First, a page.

This book had a ton of hype. I’d heard that you don’t have to be religious to appreciate the divinity of this story. While this might be true, I still didn’t completely love this novel. The characters were well-developed, but that doesn’t mean any of them were likable. I enjoyed the later half of the book more than the beginning, but at the same time, it felt like I was reading two different novels. While the topic of faith is consistent throughout, the topic of relationships were often forced and a little contrived. I have heard nothing but love from the people who have read this book, so I’m sure I’m in the minority here. But this book wasn’t for me.


71j+tAU0zsLThe Only Plane in the Sky by Garrett M. Graff

Genre: Nonfiction

My Rating: ⭐️⭐️⭐️⭐️⭐️

This is a book that every American needs to read. It’s the story of the events of 9/11 like they’ve never been told before. This oral history is told by the people who lived it – World Trade Center workers, family members of the hijacked airplanes, firefighters, pedestrians, politicians, newscasters, air controllers, kids in school. It’s told from these perspectives chronologically, beginning with the night before 9/11 up to weeks after the tragic event.  It’s totally worth a listen on audio, where we get to hear some of the recordings of the phone calls and speeches of that day. The full cast of narrators do a great job of conveying the emotions of the people they’re portraying. It is unbelievably heart-wrenching. I dare you not to cry when reading it.


71W-UqjDtfLHow Reading Changed My Life by Anna Quindlen

Genre: Nonfiction/Books about Books

My Rating: ⭐️⭐️⭐️⭐️

This is a fun, short read for any book lover. Though it was written in the early 90s, the topics are still relevant and will probably always withstand the test of time. Quindlen talks about what reading has meant to her since she was a child, and it was hard not to get swept up in the nostalgia of the adventures of reading, past and present. It’s a quick read for anyone who needs a reminder of the magic that books can bring.


What are some good books you read this month? Let me know in the comments!

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December Reads

Books I Read in November

Monthly Book Round-Up

Another month has gone by in a flash. This month I tried to stick to reading more nonfiction for Nonfiction November, but I had to throw a couple fiction books in there to lighten the mood.

It was a decent reading month. I read a lot of good books with only one dud, but there were no five stars in the bunch (though a couple came close). Now that the year is winding down and the holidays are ramping up, I have a feeling my reading will be minimal for the last few weeks of 2019. But for now, here are my ratings and reviews for the books I read in November.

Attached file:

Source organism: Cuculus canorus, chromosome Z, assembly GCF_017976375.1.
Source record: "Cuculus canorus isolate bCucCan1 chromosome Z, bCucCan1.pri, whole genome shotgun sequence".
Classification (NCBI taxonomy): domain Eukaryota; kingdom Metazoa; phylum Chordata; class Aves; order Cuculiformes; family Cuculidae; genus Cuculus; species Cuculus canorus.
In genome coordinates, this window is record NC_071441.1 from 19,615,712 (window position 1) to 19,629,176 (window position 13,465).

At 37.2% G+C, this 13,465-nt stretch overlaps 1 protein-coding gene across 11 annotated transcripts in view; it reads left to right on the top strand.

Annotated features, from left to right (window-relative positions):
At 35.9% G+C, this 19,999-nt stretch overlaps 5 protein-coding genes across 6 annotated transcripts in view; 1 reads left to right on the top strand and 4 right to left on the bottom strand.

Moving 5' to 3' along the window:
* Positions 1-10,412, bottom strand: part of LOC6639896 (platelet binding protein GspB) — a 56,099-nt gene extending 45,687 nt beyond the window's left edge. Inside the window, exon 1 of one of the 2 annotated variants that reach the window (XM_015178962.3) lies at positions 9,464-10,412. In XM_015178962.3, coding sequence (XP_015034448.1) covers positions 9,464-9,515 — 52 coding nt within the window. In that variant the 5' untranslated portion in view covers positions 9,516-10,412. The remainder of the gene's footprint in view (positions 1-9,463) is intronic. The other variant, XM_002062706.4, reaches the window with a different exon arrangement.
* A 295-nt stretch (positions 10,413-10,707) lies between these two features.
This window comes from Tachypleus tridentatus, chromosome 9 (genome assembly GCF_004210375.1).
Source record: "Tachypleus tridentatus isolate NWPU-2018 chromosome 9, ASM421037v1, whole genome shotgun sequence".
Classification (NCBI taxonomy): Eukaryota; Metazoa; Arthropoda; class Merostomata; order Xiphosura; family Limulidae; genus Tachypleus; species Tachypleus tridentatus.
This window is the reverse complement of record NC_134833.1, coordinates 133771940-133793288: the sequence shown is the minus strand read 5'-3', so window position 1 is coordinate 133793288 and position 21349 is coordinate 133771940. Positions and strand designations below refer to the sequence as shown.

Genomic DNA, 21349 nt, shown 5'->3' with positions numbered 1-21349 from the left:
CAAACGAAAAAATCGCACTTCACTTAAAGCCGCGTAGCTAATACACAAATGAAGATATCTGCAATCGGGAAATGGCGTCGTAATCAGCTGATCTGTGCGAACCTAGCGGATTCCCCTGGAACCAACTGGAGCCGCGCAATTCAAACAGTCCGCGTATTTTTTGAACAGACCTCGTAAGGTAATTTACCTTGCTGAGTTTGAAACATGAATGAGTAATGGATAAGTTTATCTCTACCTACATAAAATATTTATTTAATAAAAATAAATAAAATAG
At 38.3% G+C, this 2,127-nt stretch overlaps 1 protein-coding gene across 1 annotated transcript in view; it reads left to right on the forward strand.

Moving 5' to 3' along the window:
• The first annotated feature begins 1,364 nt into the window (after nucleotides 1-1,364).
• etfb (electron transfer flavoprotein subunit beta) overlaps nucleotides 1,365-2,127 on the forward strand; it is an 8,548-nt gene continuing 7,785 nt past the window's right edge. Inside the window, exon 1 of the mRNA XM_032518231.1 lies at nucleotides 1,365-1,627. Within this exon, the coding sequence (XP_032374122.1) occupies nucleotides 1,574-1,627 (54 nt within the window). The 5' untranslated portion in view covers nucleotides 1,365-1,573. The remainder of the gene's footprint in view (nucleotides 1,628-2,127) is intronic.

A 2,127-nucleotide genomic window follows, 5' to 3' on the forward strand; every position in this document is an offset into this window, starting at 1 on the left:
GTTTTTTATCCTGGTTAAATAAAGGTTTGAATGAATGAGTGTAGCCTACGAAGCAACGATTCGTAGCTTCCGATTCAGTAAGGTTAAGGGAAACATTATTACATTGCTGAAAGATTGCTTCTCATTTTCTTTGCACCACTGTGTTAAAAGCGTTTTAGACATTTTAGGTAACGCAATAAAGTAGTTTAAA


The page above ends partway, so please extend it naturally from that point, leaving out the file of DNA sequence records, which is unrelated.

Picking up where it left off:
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The Whisper Man by Alex North

Genre: Thriller

My Rating: ⭐️⭐️⭐️⭐️

I read this book at the tail-end of October to get into the Halloween spirit; and boy, did this really get the spooky job done. I could only read this book with plenty of lights on, and at one point, I had to leave this book downstairs instead of taking it up to the bedroom with me because I didn’t want it anywhere near me. It’s spooky, but not super scary, which is why I was able to handle it. Recently widowed Tom and his son Jake move to a new town, unaware that the city has a murderous past that is coming back, even though the alleged “Whisper Man” is behind bars. This story had many twists and turns that I didn’t see coming, and it kept me hooked until the end.


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David and Goliath: Underdogs, Misfits, and the Art of Battling Giants by Malcolm Gladwell

Genre: Nonfiction

My Rating: ⭐️⭐️⭐️⭐️

This was my first foray into Malcolm Gladwell’s books. His newest book was so hyped, that I decided to read a backlist while I had the newest one on hold. This book was intriguing and extremely well-researched. Gladwell dives into stories of the so-called “little man”; the underdogs of our society. The overall arching theme was apparent throughout the different stories. (Which was not the case in his newest book. See my review below.) This is definitely a “makes you think” book, but in the best possible way.


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Brain on Fire: My Month of Madness by Susannah Cahalan

Genre: Memoir

My Rating: ⭐️⭐️⭐️

This book was recommended to me by a coworker (the first at my new job!), so I picked it up on audio from my library. While the story is interesting -a young woman suddenly finds her mental health declining at a rapid pace- it didn’t keep me hooked throughout. I often found myself losing interest. There’s a lot of medical talk, which is something I often find myself struggling with. I appreciate the lengths Cahalan went to in order to fill in the gaps of her story while she wasn’t in her right state of mind. It’s apparent why she is a successful journalist. This is one of those books I wished I had liked better than I did.